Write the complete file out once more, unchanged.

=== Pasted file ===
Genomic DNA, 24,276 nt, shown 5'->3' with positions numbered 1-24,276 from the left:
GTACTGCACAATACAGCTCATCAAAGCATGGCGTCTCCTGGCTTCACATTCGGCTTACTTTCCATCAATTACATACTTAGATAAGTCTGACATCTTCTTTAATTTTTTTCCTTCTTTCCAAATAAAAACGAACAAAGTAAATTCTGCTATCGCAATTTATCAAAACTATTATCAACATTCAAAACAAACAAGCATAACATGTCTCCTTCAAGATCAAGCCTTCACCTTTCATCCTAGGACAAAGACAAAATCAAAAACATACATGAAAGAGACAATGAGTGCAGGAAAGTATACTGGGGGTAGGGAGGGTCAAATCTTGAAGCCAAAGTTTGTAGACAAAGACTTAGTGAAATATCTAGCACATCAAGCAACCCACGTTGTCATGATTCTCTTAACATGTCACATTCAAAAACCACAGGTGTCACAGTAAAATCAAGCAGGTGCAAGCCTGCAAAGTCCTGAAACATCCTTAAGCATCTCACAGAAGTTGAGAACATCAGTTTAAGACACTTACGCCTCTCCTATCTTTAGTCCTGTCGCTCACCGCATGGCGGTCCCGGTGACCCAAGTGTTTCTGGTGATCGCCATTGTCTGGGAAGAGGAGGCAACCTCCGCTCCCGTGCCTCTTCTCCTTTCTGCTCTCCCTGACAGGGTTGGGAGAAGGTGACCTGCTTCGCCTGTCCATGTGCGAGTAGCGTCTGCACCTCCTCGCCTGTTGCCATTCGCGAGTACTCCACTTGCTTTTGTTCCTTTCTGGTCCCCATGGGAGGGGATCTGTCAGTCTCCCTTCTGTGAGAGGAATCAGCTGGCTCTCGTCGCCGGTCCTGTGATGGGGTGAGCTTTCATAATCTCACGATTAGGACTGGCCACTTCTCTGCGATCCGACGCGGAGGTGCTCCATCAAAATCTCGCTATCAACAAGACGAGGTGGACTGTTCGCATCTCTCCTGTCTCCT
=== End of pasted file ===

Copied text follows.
Genomic DNA, 24,276 nt, shown 5'->3' with positions numbered 1-24,276 from the left:
GTACTGCACAATACAGCTCATCAAAGCATGGCGTCTCCTGGCTTCACATTCGGCTTACTTTCCATCAATTACATACTTAGATAAGTCTGACATCTTCTTTAATTTTTTTCCTTCTTTCCAAATAAAAACGAACAAAGTAAATTCTGCTATCGCAATTTATCAAAACTATTATCAACATTCAAAACAAACAAGCATAACATGTCTCCTTCAAGATCAAGCCTTCACCTTTCATCCTAGGACAAAGACAAAATCAAAAACATACATGAAAGAGACAATGAGTGCAGGAAAGTATACTGGGGGTAGGGAGGGTCAAATCTTGAAGCCAAAGTTTGTAGACAAAGACTTAGTGAAATATCTAGCACATCAAGCAACCCACGTTGTCATGATTCTCTTAACATGTCACATTCAAAAACCACAGGTGTCACAGTAAAATCAAGCAGGTGCAAGCCTGCAAAGTCCTGAAACATCCTTAAGCATCTCACAGAAGTTGAGAACATCAGTTTAAGACACTTACGCCTCTCCTATCTTTAGTCCTGTCGCTCACCGCATGGCGGTCCCGGTGACCCAAGTGTTTCTGGTGATCGCCATTGTCTGGGAAGAGGAGGCAACCTCCGCTCCCGTGCCTCTTCTCCTTTCTGCTCTCCCTGACAGGGTTGGGAGAAGGTGACCTGCTTCGCCTGTCCATGTGCGAGTAGCGTCTGCACCTCCTCGCCTGTTGCCATTCGCGAGTACTCCACTTGCTTTTGTTCCTTTCTGGTCCCCATGGGAGGGGATCTGTCAGTCTCCCTTCTGTGAGAGGAATCAGCTGGCTCTCGTCGCCGGTCCTGTGATGGGGTGAGCTTTCATAATCTCACGATTAGGACTGGCCACTTCTCTGCGATCCGACGCGGAGGTGCTCCATCAAAATCTCGCTATCAACAAGACGAGGTGGACTGTTCGCATCTCTCCTGTCTCCT